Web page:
Being an activist for young parents is not something you can do from a text book. You have to be able to connect or relate to other young parents. Also to understand the foot steps we take on a daily basis and the obstacles we endure. It’s hard for young parents to take advice and encouragement from someone who cannot connect or understand. Criticism or judgement does nothing but push us away.

I found that sharing my own story can motivate other young parents, who may be going through the same or similar struggles that I am. I still endure the daily trials but I am also progressing in my parenting journey to provide a stable life for my son. My story is not one of success. This means that I can be an inspiration and give advice as to what I am CURRENTLY doing to make better choices to achieve my personal goals.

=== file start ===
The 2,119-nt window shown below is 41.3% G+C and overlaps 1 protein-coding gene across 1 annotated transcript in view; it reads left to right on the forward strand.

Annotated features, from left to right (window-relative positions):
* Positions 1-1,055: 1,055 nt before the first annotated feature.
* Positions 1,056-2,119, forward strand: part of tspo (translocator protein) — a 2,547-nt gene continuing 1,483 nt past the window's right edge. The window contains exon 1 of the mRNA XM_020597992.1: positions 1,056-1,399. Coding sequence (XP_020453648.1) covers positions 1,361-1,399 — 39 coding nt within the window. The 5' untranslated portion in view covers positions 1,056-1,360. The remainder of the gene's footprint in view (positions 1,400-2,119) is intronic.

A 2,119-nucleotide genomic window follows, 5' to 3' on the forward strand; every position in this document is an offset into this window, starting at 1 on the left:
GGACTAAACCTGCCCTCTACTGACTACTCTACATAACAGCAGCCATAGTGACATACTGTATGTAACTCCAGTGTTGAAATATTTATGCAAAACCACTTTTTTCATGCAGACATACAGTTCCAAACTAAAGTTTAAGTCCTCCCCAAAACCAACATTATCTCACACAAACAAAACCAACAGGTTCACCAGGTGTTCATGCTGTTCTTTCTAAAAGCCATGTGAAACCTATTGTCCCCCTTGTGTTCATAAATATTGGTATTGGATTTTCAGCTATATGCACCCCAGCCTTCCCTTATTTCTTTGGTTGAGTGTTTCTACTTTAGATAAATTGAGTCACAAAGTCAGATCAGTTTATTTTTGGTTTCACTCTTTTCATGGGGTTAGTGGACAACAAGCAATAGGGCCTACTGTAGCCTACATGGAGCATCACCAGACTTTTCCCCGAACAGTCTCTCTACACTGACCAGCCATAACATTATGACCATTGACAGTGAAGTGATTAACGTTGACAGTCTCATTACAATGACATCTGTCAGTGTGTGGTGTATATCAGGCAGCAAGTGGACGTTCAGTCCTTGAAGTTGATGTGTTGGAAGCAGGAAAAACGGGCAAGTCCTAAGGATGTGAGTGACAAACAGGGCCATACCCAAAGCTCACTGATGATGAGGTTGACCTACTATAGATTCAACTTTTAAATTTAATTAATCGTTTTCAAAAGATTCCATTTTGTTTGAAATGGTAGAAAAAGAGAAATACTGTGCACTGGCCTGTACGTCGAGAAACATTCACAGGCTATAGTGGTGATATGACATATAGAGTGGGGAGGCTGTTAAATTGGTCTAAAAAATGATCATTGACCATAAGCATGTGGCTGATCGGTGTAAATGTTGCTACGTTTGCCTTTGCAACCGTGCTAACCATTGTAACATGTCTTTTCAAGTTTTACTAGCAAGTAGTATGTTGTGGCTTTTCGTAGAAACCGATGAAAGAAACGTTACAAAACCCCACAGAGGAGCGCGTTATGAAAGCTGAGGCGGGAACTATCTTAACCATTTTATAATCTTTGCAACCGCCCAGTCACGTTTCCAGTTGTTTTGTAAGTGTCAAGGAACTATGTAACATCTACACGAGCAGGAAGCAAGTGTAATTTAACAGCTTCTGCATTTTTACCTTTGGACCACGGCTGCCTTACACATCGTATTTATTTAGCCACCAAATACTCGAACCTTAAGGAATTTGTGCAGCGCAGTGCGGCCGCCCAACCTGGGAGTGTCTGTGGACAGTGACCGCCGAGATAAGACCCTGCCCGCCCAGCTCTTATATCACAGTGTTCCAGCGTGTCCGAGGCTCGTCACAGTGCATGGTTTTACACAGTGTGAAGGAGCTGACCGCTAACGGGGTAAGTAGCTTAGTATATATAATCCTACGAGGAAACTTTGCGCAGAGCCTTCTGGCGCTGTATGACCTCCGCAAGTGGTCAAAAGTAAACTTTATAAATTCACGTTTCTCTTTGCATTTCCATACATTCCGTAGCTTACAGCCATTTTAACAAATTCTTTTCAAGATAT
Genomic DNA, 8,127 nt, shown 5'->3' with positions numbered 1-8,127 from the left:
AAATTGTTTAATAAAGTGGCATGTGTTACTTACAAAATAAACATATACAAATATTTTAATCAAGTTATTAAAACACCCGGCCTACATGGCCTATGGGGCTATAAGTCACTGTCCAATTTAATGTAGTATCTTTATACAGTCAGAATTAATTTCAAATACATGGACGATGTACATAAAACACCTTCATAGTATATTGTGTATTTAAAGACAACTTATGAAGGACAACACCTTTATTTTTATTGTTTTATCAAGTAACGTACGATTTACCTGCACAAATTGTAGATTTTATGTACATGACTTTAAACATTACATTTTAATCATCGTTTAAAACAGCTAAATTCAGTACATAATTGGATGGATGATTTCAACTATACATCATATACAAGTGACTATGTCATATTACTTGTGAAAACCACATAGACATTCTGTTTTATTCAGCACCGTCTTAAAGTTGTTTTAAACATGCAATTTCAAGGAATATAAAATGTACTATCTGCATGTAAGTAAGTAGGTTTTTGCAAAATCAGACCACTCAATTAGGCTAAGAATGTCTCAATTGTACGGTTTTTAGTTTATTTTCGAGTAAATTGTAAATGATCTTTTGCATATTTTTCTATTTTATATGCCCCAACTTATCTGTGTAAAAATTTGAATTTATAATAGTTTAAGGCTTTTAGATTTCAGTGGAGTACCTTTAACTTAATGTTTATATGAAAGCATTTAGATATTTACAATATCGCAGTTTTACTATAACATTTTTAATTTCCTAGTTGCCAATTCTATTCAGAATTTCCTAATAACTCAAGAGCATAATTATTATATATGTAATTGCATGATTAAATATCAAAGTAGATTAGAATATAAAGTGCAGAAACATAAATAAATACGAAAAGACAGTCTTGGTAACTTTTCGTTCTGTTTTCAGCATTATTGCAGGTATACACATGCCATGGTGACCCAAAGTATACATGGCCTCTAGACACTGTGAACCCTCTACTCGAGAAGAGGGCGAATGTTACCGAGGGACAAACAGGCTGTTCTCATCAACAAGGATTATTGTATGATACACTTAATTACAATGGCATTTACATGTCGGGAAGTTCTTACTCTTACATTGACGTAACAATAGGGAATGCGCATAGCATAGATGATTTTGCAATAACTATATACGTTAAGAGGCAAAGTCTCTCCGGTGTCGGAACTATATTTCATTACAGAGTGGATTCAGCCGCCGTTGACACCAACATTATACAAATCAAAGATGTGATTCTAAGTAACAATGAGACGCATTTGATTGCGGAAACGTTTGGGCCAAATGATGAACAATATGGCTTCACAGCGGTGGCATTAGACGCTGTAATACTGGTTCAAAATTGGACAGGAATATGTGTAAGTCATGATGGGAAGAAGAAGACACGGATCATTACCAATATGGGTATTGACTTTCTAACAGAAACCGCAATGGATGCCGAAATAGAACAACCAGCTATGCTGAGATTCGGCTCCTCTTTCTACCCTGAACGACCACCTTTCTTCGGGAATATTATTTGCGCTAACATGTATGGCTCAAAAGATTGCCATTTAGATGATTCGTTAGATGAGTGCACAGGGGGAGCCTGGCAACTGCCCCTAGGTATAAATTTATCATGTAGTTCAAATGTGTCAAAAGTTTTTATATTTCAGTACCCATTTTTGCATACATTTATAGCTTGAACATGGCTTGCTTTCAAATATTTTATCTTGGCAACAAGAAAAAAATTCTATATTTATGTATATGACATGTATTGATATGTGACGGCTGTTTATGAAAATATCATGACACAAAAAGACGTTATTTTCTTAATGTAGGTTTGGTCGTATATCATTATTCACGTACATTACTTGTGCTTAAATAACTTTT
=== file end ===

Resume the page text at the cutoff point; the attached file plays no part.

When I hear stories from others who have been through or are going through the same tribulations I’m currently facing, it makes me feel as if I’m not alone in my battle. This pushes me to continue making positive and beneficial moves for my family.

My last blog

To My Dear Ambassadors and Three Great Supervisors,

I am so grateful to have met you all. Even though I am leaving or gone by now just know that I already miss you all. Its weird how we all got so close this past couple of months I feel like I know each one of you so personally. We are like a family we have the crazy one you know who you are the mom the funny one the shy one and so on and that’s what makes us so fun and unique.